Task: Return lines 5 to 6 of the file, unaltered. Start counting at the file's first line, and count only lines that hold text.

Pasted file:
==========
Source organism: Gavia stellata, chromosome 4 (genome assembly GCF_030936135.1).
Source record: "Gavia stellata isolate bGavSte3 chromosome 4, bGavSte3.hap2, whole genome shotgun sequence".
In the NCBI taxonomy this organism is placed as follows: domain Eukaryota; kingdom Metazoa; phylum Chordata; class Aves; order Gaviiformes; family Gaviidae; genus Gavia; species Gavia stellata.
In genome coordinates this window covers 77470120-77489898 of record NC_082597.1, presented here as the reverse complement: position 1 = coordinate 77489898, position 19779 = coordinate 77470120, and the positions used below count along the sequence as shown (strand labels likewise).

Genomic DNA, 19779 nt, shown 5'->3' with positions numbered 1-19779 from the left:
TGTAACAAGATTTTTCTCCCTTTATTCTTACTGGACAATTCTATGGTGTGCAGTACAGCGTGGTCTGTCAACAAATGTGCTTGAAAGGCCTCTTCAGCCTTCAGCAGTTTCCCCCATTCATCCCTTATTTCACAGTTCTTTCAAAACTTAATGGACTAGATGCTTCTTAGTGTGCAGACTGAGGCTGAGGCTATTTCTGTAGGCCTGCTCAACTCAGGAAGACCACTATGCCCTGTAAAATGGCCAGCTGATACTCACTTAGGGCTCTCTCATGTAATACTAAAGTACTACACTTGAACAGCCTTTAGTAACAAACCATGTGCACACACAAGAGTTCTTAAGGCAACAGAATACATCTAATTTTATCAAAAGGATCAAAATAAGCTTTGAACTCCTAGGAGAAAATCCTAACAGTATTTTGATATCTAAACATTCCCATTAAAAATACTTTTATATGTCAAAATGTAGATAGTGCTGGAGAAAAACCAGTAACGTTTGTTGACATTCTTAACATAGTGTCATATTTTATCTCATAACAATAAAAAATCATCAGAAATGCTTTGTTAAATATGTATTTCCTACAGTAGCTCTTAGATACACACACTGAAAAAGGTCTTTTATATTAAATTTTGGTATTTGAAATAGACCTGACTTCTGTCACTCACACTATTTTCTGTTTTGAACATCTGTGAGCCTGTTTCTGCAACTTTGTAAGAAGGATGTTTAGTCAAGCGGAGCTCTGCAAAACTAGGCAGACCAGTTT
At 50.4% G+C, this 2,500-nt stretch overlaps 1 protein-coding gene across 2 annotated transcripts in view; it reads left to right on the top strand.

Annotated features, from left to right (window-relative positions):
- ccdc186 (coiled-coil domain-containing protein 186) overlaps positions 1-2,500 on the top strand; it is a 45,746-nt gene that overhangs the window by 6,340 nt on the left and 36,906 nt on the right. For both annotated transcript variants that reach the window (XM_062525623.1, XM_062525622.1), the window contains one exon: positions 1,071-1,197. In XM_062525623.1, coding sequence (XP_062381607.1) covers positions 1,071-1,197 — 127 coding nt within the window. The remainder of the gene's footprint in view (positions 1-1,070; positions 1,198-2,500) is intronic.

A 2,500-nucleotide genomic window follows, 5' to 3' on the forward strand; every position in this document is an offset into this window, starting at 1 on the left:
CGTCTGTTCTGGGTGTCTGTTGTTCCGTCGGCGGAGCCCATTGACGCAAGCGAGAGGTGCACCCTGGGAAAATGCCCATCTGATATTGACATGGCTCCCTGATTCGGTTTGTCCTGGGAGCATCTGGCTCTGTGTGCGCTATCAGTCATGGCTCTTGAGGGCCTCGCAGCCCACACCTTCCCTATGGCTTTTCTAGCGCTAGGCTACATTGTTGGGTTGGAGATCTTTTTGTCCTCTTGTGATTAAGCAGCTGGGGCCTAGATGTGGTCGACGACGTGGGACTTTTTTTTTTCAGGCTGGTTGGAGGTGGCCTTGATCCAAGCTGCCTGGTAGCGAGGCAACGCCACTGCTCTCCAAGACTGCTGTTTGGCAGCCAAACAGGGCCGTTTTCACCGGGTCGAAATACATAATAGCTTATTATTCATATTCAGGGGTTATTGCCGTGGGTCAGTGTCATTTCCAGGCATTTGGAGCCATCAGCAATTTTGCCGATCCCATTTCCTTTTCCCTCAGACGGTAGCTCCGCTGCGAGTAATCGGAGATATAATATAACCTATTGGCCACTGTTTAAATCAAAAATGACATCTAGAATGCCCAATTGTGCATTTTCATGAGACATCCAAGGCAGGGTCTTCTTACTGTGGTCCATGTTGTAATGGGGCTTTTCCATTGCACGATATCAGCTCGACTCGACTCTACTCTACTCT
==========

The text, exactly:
Genomic DNA, 19779 nt, shown 5'->3' with positions numbered 1-19779 from the left:
TGTAACAAGATTTTTCTCCCTTTATTCTTACTGGACAATTCTATGGTGTGCAGTACAGCGTGGTCTGTCAACAAATGTGCTTGAAAGGCCTCTTCAGCCTTCAGCAGTTTCCCCCATTCATCCCTTATTTCACAGTTCTTTCAAAACTTAATGGACTAGATGCTTCTTAGTGTGCAGACTGAGGCTGAGGCTATTTCTGTAGGCCTGCTCAACTCAGGAAGACCACTATGCCCTGTAAAATGGCCAGCTGATACTCACTTAGGGCTCTCTCATGTAATACTAAAGTACTACACTTGAACAGCCTTTAGTAACAAACCATGTGCACACACAAGAGTTCTTAAGGCAACAGAATACATCTAATTTTATCAAAAGGATCAAAATAAGCTTTGAACTCCTAGGAGAAAATCCTAACAGTATTTTGATATCTAAACATTCCCATTAAAAATACTTTTATATGTCAAAATGTAGATAGTGCTGGAGAAAAACCAGTAACGTTTGTTGACATTCTTAACATAGTGTCATATTTTATCTCATAACAATAAAAAATCATCAGAAATGCTTTGTTAAATATGTATTTCCTACAGTAGCTCTTAGATACACACACTGAAAAAGGTCTTTTATATTAAATTTTGGTATTTGAAATAGACCTGACTTCTGTCACTCACACTATTTTCTGTTTTGAACATCTGTGAGCCTGTTTCTGCAACTTTGTAAGAAGGATGTTTAGTCAAGCGGAGCTCTGCAAAACTAGGCAGACCAGTTT